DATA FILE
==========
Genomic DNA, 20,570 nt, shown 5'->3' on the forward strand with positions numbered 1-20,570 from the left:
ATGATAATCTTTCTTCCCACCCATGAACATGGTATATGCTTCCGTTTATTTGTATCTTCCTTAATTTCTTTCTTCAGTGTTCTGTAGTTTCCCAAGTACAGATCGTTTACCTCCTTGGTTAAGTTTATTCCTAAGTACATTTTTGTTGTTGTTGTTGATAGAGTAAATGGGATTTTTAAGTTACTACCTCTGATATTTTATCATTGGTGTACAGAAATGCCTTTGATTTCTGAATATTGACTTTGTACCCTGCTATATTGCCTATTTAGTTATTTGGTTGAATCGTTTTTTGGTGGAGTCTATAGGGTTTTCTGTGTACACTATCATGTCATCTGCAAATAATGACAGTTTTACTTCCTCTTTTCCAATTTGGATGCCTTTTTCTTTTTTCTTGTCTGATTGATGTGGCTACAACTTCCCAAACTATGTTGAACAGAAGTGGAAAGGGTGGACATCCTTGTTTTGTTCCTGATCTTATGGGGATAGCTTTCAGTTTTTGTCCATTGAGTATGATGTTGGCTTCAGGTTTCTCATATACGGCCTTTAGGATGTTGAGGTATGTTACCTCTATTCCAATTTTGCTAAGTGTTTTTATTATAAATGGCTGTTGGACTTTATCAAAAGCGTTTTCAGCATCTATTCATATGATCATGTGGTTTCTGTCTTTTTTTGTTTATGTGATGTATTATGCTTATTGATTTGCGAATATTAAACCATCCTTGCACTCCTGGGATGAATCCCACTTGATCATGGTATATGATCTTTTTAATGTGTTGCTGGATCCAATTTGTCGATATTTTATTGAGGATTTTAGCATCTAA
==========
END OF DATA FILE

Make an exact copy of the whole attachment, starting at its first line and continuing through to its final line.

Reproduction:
Genomic DNA, 20,570 nt, shown 5'->3' on the forward strand with positions numbered 1-20,570 from the left:
ATGATAATCTTTCTTCCCACCCATGAACATGGTATATGCTTCCGTTTATTTGTATCTTCCTTAATTTCTTTCTTCAGTGTTCTGTAGTTTCCCAAGTACAGATCGTTTACCTCCTTGGTTAAGTTTATTCCTAAGTACATTTTTGTTGTTGTTGTTGATAGAGTAAATGGGATTTTTAAGTTACTACCTCTGATATTTTATCATTGGTGTACAGAAATGCCTTTGATTTCTGAATATTGACTTTGTACCCTGCTATATTGCCTATTTAGTTATTTGGTTGAATCGTTTTTTGGTGGAGTCTATAGGGTTTTCTGTGTACACTATCATGTCATCTGCAAATAATGACAGTTTTACTTCCTCTTTTCCAATTTGGATGCCTTTTTCTTTTTTCTTGTCTGATTGATGTGGCTACAACTTCCCAAACTATGTTGAACAGAAGTGGAAAGGGTGGACATCCTTGTTTTGTTCCTGATCTTATGGGGATAGCTTTCAGTTTTTGTCCATTGAGTATGATGTTGGCTTCAGGTTTCTCATATACGGCCTTTAGGATGTTGAGGTATGTTACCTCTATTCCAATTTTGCTAAGTGTTTTTATTATAAATGGCTGTTGGACTTTATCAAAAGCGTTTTCAGCATCTATTCATATGATCATGTGGTTTCTGTCTTTTTTTGTTTATGTGATGTATTATGCTTATTGATTTGCGAATATTAAACCATCCTTGCACTCCTGGGATGAATCCCACTTGATCATGGTATATGATCTTTTTAATGTGTTGCTGGATCCAATTTGTCGATATTTTATTGAGGATTTTAGCATCTAA